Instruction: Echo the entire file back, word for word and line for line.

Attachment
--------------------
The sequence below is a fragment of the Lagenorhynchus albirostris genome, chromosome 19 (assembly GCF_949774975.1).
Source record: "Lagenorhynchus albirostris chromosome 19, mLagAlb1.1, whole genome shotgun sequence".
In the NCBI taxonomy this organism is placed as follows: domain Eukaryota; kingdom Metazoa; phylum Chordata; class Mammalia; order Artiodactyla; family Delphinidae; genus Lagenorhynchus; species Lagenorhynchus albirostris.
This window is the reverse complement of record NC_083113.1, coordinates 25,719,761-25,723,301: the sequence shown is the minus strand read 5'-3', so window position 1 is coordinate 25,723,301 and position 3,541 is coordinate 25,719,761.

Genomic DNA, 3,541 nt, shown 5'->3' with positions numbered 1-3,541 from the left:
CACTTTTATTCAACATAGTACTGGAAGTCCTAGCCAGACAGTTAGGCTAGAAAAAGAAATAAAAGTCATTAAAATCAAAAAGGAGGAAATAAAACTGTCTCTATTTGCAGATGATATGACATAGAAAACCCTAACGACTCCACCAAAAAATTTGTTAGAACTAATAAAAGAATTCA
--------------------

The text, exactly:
The sequence below is a fragment of the Lagenorhynchus albirostris genome, chromosome 19 (assembly GCF_949774975.1).
Source record: "Lagenorhynchus albirostris chromosome 19, mLagAlb1.1, whole genome shotgun sequence".
In the NCBI taxonomy this organism is placed as follows: domain Eukaryota; kingdom Metazoa; phylum Chordata; class Mammalia; order Artiodactyla; family Delphinidae; genus Lagenorhynchus; species Lagenorhynchus albirostris.
This window is the reverse complement of record NC_083113.1, coordinates 25,719,761-25,723,301: the sequence shown is the minus strand read 5'-3', so window position 1 is coordinate 25,723,301 and position 3,541 is coordinate 25,719,761.

Genomic DNA, 3,541 nt, shown 5'->3' with positions numbered 1-3,541 from the left:
CACTTTTATTCAACATAGTACTGGAAGTCCTAGCCAGACAGTTAGGCTAGAAAAAGAAATAAAAGTCATTAAAATCAAAAAGGAGGAAATAAAACTGTCTCTATTTGCAGATGATATGACATAGAAAACCCTAACGACTCCACCAAAAAATTTGTTAGAACTAATAAAAGAATTCA